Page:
Third, while most criticism for the handling of the migrant crisis is focused on Merkel and her CDU, her SPD grand coalition partner also took a beating on Sunday, losing 10.4 and 10.9 percentage points in Baden-Württemberg and Sachsen-Anhalt, respectively.  In both these states, the party finished in fourth place (and behind the three-year-old AfD) – hardly a result characteristic of the major, national “umbrella” party it once was.  Even in Rheinland-Pfalz, where it eked out a narrow win against a CDU which was heavily favored even just a few months ago, it only managed to increase its share of the vote by a half a percentage point over its result in 2011.  In effect, it did not win so much as the CDU lost.  Many people talk about the decline of the major parties in Germany over the last several decades, but it’s hard by any measure to argue that this decline is shared equally by both CDU and SPD. 

Fourth, the traditional, smaller coalition-maker parties – the Greens and the Free Democratic Party (FDP) – turned in very different results.  Although the Kretschmann victory for the Greens in Baden-Württemberg was the headline of the night for the party, its performance in the other two states up for grabs on Sunday was abysmal.   The party could not even come close to the levels of 2011 when it benefited from the “Fukushima Effect” that resulted from the nuclear power plant disaster there.  In Rheinland-Pfalz, where it was part of the now outgoing government, the party fell from 15.4 percent to just 5.3 percent (almost not crossing the threshold).  In Sachsen-Anhalt, it fell from 5.2 percent to 3.3 percent, well under the threshold.  The liberal FDP, on the other hand, met with a bit of a resurrection, following its debacle at the national level in 2013.  Party Chairman Christian Lindner’s relentless campaigning and some bleeding from CDU to FDP almost doubled its result in Baden- Württemberg and brought the party back into the state parliaments in the other two.  The party is looking more and more like a stable coalition partner again.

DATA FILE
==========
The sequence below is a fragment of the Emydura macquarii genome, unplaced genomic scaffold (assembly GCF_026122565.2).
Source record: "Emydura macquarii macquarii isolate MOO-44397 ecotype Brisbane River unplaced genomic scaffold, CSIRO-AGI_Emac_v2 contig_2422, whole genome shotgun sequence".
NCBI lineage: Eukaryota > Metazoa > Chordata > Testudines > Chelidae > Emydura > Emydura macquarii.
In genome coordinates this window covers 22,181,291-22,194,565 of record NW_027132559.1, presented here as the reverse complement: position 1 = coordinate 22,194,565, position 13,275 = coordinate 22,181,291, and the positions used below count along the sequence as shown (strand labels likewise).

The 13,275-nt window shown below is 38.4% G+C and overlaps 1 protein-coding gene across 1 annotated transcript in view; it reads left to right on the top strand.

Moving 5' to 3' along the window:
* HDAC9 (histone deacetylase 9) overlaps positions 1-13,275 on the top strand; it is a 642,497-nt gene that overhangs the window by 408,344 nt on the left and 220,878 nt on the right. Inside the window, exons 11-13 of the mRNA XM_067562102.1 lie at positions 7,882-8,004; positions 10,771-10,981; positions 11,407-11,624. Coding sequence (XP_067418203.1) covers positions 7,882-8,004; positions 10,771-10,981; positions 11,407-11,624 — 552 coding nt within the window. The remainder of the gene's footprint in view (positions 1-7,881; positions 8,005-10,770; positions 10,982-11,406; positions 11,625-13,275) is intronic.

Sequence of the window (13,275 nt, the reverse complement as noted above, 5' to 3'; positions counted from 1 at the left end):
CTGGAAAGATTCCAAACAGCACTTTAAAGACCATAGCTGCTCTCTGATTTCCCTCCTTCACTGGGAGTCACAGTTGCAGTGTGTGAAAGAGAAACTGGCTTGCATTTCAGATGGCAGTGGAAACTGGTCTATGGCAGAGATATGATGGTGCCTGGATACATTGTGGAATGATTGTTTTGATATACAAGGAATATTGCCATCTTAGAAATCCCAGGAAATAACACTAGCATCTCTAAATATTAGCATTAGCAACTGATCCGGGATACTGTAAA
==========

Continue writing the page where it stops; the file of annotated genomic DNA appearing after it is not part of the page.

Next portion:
But the thread running through all these results is this:  the anti-establishment wave that has put much of Europe’s political elite under water has now begun to lap over Germany’s political shores.  It is almost entirely in the hands of the Chancellor to decide how to counter it as the country moves toward national elections likely sometime in the fall of 2017.  Everything about Angela Merkel’s career in politics demonstrates that she is a survivor and manages in what seem impossible situations to find a way forward, not only for herself, but also for her party.  Remember that before these state elections, her approval ratings had already begun to drift back up.  And – let’s be clear – there currently is no alternative at the national level to a grand coalition led by Merkel and the CDU.  Numbers for the party on the national level continue to hover in the low- to mid-30s, while the SPD is far behind in the 20s and no other party currently comes into the picture as a stable coalition partner to form a majority.  No matter how great the protest, math remains math.  But the rise of the AfD might very well be a phenomenon that can change the equation.